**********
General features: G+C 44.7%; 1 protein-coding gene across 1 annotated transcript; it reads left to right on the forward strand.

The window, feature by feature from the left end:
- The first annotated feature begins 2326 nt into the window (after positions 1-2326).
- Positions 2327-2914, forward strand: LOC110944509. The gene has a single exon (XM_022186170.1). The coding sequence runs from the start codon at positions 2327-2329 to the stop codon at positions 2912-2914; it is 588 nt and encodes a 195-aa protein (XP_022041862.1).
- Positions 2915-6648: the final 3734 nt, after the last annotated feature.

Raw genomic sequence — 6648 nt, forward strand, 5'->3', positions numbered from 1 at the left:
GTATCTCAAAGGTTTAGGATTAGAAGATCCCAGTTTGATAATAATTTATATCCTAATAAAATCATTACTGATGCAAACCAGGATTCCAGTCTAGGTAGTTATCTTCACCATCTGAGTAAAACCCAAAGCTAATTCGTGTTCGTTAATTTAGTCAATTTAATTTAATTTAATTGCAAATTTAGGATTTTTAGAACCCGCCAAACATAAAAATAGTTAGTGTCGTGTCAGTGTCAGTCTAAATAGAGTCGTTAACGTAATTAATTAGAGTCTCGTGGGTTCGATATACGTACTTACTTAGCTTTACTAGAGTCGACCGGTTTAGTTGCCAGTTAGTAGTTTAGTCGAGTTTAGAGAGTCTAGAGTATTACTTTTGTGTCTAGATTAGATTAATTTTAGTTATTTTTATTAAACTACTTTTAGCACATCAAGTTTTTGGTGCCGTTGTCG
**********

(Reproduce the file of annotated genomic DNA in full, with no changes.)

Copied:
General features: G+C 44.7%; 1 protein-coding gene across 1 annotated transcript; it reads left to right on the forward strand.

The window, feature by feature from the left end:
- The first annotated feature begins 2326 nt into the window (after positions 1-2326).
- Positions 2327-2914, forward strand: LOC110944509. The gene has a single exon (XM_022186170.1). The coding sequence runs from the start codon at positions 2327-2329 to the stop codon at positions 2912-2914; it is 588 nt and encodes a 195-aa protein (XP_022041862.1).
- Positions 2915-6648: the final 3734 nt, after the last annotated feature.

Raw genomic sequence — 6648 nt, forward strand, 5'->3', positions numbered from 1 at the left:
GTATCTCAAAGGTTTAGGATTAGAAGATCCCAGTTTGATAATAATTTATATCCTAATAAAATCATTACTGATGCAAACCAGGATTCCAGTCTAGGTAGTTATCTTCACCATCTGAGTAAAACCCAAAGCTAATTCGTGTTCGTTAATTTAGTCAATTTAATTTAATTTAATTGCAAATTTAGGATTTTTAGAACCCGCCAAACATAAAAATAGTTAGTGTCGTGTCAGTGTCAGTCTAAATAGAGTCGTTAACGTAATTAATTAGAGTCTCGTGGGTTCGATATACGTACTTACTTAGCTTTACTAGAGTCGACCGGTTTAGTTGCCAGTTAGTAGTTTAGTCGAGTTTAGAGAGTCTAGAGTATTACTTTTGTGTCTAGATTAGATTAATTTTAGTTATTTTTATTAAACTACTTTTAGCACATCAAGTTTTTGGTGCCGTTGTCG